The Papacy and its bureaucracy, the Roman Curia, is one of the few surviving absolute monarchies in the 21st century. Most of the others are dysfunctional military dictatorships. One of the shared characteristics of absolute monarchies and military dictatorships is their lack of any accountability except to God. History has shown that accountability to God doesn't have the same impact as having to front up in Parliament to answer some tough questions, and then having to face regular elections which can inflict penalties on leaders who are not performing.
President Obama has been accepting responsibility for proposing two unacceptable candidates for his Cabinet. Someone in his team failed to do an adequate check on possible skeletons in the candidates' closets.
The Vatican has been having similar problems. Someone in the Pope's team didn't do much checking on one of the Lefebvrist bishops whose excommunication for being illegally ordained was lifted at the end of January. In any democratic system the people responsible including the Prime Minister, the Minister responsible for the department and the Head of that department would be on the carpet publicly. Unfortunately, Catholics around the world have no way of demanding a proper explanation from the Vatican. The only people who can pressure Rome for that are the members of the secular media. As far as the Church is concerned, the Pope is above all that.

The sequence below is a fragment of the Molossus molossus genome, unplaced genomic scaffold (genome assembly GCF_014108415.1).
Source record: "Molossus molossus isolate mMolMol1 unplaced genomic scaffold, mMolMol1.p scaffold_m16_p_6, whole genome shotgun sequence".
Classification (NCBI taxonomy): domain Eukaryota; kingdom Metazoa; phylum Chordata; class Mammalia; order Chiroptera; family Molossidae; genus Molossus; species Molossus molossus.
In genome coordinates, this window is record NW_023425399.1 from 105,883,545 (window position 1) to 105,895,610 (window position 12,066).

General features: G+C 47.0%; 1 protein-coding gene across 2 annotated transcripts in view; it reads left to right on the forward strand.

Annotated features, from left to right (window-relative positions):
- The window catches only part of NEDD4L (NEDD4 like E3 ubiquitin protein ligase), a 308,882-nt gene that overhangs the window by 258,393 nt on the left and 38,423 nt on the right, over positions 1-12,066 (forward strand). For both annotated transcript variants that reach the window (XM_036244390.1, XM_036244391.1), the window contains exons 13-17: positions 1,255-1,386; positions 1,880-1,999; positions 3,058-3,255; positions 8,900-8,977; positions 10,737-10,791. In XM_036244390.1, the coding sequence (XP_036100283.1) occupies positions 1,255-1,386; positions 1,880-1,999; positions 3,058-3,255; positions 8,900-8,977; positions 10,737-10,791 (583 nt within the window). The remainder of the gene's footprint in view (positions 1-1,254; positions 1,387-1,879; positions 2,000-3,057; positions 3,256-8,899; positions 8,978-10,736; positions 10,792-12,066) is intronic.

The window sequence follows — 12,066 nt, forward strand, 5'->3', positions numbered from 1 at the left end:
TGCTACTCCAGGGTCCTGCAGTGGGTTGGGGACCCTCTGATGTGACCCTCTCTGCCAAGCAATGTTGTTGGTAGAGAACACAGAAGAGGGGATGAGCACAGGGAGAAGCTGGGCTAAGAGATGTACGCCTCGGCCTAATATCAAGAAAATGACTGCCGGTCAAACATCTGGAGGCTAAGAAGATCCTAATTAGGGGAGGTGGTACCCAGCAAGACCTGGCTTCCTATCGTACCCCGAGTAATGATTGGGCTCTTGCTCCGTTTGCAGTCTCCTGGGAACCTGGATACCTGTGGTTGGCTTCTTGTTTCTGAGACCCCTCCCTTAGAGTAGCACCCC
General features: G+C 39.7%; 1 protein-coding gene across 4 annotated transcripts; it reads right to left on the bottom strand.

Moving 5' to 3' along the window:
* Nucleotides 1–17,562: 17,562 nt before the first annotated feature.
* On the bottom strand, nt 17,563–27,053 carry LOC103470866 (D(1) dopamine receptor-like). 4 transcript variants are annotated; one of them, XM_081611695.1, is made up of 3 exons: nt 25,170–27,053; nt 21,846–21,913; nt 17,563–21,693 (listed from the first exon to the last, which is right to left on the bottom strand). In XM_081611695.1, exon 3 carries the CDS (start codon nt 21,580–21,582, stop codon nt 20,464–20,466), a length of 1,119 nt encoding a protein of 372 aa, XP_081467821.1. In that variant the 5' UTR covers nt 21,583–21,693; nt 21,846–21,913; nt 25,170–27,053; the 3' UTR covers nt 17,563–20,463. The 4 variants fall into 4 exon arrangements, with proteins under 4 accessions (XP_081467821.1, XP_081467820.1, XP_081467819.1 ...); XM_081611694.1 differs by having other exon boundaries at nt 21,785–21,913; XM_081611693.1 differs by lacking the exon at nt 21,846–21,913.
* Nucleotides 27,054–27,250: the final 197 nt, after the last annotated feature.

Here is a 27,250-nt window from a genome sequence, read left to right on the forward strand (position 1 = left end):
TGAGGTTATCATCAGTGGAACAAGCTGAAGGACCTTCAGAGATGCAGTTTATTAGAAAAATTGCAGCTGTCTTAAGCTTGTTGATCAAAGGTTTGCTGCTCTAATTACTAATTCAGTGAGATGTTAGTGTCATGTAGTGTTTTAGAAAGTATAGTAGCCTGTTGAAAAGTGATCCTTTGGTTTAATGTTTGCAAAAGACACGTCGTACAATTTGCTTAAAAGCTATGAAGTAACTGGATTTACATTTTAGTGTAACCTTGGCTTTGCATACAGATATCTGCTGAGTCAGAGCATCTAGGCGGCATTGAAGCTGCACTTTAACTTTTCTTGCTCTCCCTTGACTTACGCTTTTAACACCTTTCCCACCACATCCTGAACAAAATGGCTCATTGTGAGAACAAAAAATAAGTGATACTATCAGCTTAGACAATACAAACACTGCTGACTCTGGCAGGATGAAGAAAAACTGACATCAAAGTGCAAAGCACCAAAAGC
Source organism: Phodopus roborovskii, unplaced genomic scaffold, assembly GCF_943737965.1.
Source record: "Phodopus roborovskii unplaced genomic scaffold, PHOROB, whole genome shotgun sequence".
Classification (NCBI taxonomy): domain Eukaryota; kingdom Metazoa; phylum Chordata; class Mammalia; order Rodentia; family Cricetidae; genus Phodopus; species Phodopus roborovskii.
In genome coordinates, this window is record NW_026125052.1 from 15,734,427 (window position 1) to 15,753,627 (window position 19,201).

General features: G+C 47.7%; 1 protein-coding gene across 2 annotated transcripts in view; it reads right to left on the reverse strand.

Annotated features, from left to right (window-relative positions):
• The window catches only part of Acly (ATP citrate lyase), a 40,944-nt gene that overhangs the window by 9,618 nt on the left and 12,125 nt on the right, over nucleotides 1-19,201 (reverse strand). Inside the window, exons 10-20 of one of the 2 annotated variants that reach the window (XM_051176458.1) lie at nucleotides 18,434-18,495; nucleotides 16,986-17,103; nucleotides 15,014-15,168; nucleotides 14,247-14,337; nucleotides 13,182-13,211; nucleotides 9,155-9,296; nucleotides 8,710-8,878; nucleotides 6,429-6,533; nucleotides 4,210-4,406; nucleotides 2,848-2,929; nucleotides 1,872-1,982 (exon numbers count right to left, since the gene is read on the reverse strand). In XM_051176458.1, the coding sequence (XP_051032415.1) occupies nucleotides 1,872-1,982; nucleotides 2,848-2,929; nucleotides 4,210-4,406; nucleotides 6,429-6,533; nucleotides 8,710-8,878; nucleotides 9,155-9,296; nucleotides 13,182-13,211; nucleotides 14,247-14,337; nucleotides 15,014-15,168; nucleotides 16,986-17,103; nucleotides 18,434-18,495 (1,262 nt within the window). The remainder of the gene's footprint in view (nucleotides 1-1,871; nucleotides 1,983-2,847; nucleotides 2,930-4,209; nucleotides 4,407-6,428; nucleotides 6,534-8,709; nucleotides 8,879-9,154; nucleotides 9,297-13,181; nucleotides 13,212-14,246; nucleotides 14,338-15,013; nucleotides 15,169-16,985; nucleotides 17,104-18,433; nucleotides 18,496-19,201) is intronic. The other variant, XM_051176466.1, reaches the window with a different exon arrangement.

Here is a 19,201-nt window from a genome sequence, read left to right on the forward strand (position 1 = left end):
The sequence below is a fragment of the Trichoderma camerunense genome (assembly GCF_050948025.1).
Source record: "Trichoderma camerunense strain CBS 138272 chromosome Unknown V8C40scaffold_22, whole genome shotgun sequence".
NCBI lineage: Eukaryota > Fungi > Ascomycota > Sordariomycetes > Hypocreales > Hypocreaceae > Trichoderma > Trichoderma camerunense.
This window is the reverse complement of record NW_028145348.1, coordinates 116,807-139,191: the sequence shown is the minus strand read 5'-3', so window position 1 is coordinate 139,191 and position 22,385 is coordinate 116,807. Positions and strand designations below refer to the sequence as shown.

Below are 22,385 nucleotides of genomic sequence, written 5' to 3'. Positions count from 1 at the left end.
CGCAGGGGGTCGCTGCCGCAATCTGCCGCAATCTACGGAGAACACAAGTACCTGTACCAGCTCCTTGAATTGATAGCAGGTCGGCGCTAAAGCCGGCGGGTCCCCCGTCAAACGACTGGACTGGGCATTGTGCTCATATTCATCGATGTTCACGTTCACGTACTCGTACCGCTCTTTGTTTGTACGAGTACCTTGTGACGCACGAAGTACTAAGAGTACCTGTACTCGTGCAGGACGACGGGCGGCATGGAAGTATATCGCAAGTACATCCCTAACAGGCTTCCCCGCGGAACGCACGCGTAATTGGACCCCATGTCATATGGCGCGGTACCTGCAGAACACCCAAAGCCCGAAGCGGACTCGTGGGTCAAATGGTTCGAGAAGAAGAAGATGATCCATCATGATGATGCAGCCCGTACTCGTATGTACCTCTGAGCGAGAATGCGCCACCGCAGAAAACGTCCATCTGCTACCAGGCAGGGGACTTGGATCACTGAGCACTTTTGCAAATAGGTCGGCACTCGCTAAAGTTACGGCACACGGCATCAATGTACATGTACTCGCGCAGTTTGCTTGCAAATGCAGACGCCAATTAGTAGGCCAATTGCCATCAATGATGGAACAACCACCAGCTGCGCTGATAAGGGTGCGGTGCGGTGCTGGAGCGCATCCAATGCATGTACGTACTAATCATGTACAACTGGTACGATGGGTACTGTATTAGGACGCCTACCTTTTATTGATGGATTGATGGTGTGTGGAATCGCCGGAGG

In this 21st century, one of the lessons history has taught us is that absolute authority ultimately becomes corrupt. Why should the Church be any different? We are all human, including the Pope and the members of the Roman Curia. We can all make mistakes and bad judgments. But unless there is some form of accountability, nothing is learned and 'leaders' making poor judgments or, lacking in basic competencies, are all too easily protected from having to accept responsibility for their mistakes.